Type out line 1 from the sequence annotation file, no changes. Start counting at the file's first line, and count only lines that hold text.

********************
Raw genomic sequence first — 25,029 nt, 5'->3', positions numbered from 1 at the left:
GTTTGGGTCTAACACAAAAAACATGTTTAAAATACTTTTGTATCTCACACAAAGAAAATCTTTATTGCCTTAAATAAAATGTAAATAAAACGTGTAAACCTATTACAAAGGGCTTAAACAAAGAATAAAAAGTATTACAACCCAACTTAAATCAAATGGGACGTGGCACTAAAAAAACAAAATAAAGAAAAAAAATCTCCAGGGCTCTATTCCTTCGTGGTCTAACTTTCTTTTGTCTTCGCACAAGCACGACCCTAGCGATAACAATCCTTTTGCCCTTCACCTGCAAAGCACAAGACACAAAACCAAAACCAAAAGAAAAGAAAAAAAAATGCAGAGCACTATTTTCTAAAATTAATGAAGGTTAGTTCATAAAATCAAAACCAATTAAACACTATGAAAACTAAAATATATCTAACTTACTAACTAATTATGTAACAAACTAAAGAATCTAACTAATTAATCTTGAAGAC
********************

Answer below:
Raw genomic sequence first — 25,029 nt, 5'->3', positions numbered from 1 at the left: